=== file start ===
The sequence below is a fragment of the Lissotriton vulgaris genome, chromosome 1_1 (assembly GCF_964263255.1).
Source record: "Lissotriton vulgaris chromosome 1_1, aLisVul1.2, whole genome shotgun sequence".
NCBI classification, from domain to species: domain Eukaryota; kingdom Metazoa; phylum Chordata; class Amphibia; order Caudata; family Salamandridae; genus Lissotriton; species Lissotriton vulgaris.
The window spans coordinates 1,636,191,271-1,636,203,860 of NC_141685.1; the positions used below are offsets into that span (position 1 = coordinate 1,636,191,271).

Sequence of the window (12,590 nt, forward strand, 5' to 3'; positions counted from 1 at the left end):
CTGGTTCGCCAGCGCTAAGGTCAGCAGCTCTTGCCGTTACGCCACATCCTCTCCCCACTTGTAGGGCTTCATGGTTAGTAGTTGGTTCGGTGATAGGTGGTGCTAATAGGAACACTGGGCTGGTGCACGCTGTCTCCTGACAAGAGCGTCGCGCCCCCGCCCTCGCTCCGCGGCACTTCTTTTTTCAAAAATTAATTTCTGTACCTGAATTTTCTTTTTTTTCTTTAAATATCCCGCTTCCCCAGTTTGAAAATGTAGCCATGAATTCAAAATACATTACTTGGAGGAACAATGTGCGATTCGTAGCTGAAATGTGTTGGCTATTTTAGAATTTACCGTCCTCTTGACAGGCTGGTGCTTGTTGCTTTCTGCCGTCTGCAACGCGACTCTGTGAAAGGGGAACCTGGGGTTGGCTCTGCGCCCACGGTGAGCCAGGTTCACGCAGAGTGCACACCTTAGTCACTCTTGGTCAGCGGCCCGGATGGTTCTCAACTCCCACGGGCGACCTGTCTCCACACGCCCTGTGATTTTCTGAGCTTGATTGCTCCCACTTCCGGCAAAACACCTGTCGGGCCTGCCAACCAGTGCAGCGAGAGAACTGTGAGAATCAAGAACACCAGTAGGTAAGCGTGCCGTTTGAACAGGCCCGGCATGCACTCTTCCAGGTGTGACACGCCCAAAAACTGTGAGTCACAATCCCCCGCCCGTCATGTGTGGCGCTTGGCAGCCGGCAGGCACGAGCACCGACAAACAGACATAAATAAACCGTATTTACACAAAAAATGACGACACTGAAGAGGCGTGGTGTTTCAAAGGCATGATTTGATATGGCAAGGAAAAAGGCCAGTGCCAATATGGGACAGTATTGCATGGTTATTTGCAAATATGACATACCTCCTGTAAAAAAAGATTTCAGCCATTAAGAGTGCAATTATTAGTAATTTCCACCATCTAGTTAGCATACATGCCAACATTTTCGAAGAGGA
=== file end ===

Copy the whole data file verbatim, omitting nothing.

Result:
The sequence below is a fragment of the Lissotriton vulgaris genome, chromosome 1_1 (assembly GCF_964263255.1).
Source record: "Lissotriton vulgaris chromosome 1_1, aLisVul1.2, whole genome shotgun sequence".
NCBI classification, from domain to species: domain Eukaryota; kingdom Metazoa; phylum Chordata; class Amphibia; order Caudata; family Salamandridae; genus Lissotriton; species Lissotriton vulgaris.
The window spans coordinates 1,636,191,271-1,636,203,860 of NC_141685.1; the positions used below are offsets into that span (position 1 = coordinate 1,636,191,271).

Sequence of the window (12,590 nt, forward strand, 5' to 3'; positions counted from 1 at the left end):
CTGGTTCGCCAGCGCTAAGGTCAGCAGCTCTTGCCGTTACGCCACATCCTCTCCCCACTTGTAGGGCTTCATGGTTAGTAGTTGGTTCGGTGATAGGTGGTGCTAATAGGAACACTGGGCTGGTGCACGCTGTCTCCTGACAAGAGCGTCGCGCCCCCGCCCTCGCTCCGCGGCACTTCTTTTTTCAAAAATTAATTTCTGTACCTGAATTTTCTTTTTTTTCTTTAAATATCCCGCTTCCCCAGTTTGAAAATGTAGCCATGAATTCAAAATACATTACTTGGAGGAACAATGTGCGATTCGTAGCTGAAATGTGTTGGCTATTTTAGAATTTACCGTCCTCTTGACAGGCTGGTGCTTGTTGCTTTCTGCCGTCTGCAACGCGACTCTGTGAAAGGGGAACCTGGGGTTGGCTCTGCGCCCACGGTGAGCCAGGTTCACGCAGAGTGCACACCTTAGTCACTCTTGGTCAGCGGCCCGGATGGTTCTCAACTCCCACGGGCGACCTGTCTCCACACGCCCTGTGATTTTCTGAGCTTGATTGCTCCCACTTCCGGCAAAACACCTGTCGGGCCTGCCAACCAGTGCAGCGAGAGAACTGTGAGAATCAAGAACACCAGTAGGTAAGCGTGCCGTTTGAACAGGCCCGGCATGCACTCTTCCAGGTGTGACACGCCCAAAAACTGTGAGTCACAATCCCCCGCCCGTCATGTGTGGCGCTTGGCAGCCGGCAGGCACGAGCACCGACAAACAGACATAAATAAACCGTATTTACACAAAAAATGACGACACTGAAGAGGCGTGGTGTTTCAAAGGCATGATTTGATATGGCAAGGAAAAAGGCCAGTGCCAATATGGGACAGTATTGCATGGTTATTTGCAAATATGACATACCTCCTGTAAAAAAAGATTTCAGCCATTAAGAGTGCAATTATTAGTAATTTCCACCATCTAGTTAGCATACATGCCAACATTTTCGAAGAGGA